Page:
Sunday, June 13, 2010

May the Hand of a Friend Always Be Near You...-Irish Blessing


Based on my interactions with Egyptians, I've subconciously categorized them into 2 categories: 
Category One includes the poor people on the streets who seemed to have made it their duty to make my daily encounters with them as inconvenient and  unpleasant as possible by harassing me, trying to cheat me out of money, making any number of ignorant and bigoted comments, or unabashedly staring me down. The second category is composed of the small, elite AUCians I interact with on the campus or at chic bars and restaurants. This group ensnares the majority of Egypt's wealth and, for the most part, are willfully unaware of the social, economic, and political situation of the country they live in. Most have gone to Western schools in Cairo or lived abroad. This group is more prepared to discuss the latest Hollywood starlet than the upcoming presidential elections in Egypt. When looking for intellectually stimulating discussions, this group is about as abstruse as Perez Hilton.

Thus, like most foreigners in Cairo, I've found myself slowly drifting into an "expat bubble", not wanting to deal with the unabashed superficiality of the elite crowd at all times- but finding myself doing so more often that not- and feeling even less inclined to be bothered by the masses. My Cairo circle of friends is made up of foreigners from various countries in Africa and the West and a select few AUCians. The other night, I asked a group of foreigners to think of a single average Egyptian that they'd consider a friend and, after much discussion and debate, none of us could come up with a single name. I'm very uncomfortable with the inherent elitism that has become my daily life. Usually when I travel, I enjoy walking around and talking to the regular people. In Greece, for example, I learned more about the realities of their financial crisis from talking to unemployed college graduates I met in stores or in cafes than reading the Economist. The Greeks were friendly and gregarious. In Cairo, however, it's a lot more difficult for a foreign woman to wander around striking up a conversation with people for various reasons.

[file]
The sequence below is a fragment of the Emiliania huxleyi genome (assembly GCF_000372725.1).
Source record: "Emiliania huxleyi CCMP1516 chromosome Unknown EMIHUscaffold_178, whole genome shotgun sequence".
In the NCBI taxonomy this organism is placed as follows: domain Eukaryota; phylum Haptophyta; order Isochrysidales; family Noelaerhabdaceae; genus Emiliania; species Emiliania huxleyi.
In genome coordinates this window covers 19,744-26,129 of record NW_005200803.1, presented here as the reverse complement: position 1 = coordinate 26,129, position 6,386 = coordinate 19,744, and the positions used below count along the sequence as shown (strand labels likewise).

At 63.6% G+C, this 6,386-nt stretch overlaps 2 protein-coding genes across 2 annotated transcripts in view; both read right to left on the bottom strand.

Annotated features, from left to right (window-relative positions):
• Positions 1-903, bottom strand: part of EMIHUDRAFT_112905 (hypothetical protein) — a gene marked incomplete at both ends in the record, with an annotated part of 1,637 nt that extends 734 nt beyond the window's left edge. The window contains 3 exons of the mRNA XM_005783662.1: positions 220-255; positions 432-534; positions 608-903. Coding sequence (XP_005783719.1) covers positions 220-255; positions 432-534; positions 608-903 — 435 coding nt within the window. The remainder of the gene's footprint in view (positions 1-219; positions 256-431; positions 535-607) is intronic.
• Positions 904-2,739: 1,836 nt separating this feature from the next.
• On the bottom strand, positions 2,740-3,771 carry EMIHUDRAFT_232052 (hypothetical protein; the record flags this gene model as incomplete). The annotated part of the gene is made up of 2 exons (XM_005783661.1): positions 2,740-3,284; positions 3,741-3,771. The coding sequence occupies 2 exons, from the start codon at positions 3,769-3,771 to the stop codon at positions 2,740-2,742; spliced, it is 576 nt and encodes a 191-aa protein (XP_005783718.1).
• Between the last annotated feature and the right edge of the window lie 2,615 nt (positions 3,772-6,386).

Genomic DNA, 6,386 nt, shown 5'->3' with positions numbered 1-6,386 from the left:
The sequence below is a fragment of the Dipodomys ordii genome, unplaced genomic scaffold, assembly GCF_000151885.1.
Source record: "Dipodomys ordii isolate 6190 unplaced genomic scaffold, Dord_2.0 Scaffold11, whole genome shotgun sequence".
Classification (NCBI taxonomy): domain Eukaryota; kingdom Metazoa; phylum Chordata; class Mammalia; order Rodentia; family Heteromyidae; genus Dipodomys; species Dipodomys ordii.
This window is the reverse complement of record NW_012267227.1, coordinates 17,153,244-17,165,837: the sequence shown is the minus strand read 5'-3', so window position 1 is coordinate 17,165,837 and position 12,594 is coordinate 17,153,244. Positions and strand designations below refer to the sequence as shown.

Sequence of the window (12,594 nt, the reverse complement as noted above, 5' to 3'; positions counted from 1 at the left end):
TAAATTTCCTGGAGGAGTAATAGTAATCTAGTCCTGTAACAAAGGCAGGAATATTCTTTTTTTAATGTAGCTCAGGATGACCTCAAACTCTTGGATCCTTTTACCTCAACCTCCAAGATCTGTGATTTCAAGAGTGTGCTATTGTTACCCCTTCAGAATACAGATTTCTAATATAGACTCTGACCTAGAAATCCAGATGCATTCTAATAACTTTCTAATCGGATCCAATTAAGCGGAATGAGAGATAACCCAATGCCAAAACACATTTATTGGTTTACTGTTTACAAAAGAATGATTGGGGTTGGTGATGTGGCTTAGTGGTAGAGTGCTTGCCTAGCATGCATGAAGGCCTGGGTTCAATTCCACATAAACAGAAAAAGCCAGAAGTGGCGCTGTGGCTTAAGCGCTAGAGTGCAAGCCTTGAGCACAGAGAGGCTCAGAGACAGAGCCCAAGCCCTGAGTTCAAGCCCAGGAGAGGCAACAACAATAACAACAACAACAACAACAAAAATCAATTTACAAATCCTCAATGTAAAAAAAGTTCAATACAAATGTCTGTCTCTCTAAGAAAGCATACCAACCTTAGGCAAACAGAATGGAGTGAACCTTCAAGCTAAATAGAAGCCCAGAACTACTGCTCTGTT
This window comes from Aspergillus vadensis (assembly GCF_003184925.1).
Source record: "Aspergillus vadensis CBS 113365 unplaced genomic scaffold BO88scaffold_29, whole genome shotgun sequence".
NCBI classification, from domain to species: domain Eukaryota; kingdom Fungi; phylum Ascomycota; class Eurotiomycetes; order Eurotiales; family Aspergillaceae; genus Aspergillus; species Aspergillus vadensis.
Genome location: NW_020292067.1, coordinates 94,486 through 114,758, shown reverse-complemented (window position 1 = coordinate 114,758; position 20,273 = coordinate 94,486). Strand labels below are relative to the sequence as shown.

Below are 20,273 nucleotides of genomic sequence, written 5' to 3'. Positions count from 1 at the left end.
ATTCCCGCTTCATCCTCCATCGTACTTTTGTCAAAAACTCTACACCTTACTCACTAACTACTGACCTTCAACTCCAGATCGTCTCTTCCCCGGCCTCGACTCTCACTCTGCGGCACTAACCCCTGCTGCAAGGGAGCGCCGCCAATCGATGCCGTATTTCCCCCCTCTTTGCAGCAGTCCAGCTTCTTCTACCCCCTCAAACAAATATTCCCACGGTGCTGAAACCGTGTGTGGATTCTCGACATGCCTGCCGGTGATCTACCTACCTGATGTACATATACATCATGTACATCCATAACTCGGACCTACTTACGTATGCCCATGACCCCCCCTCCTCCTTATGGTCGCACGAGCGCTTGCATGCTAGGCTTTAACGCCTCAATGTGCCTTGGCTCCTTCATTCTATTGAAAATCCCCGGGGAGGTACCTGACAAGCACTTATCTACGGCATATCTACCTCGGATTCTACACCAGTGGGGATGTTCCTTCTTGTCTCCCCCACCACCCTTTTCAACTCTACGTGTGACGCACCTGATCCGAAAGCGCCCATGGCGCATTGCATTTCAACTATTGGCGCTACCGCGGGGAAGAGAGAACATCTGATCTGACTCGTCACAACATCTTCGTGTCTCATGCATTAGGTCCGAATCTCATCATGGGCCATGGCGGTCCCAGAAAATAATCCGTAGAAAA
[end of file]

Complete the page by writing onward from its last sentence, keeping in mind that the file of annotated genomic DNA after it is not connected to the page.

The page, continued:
A few months ago, when I'd first joined, I was pulled into a conversation thread about Cairo lead by an Egyptian writer for an up and coming magazine. Last week, she emailed me and asked if I'd like to go out for coffee and continue our discussion in person. She seemed cool and down to earth so I jumped at the opportunity! We met at Costa Coffees, Egypt's equivalent of Starbucks, and immediately hit it off. She had studied at one of the public universities in Cairo and worked in the nonprofit sector to address some of the issues Egyptians face. She was well-read, intelligent, and actively seeking to promote change in her community- my kind of girl!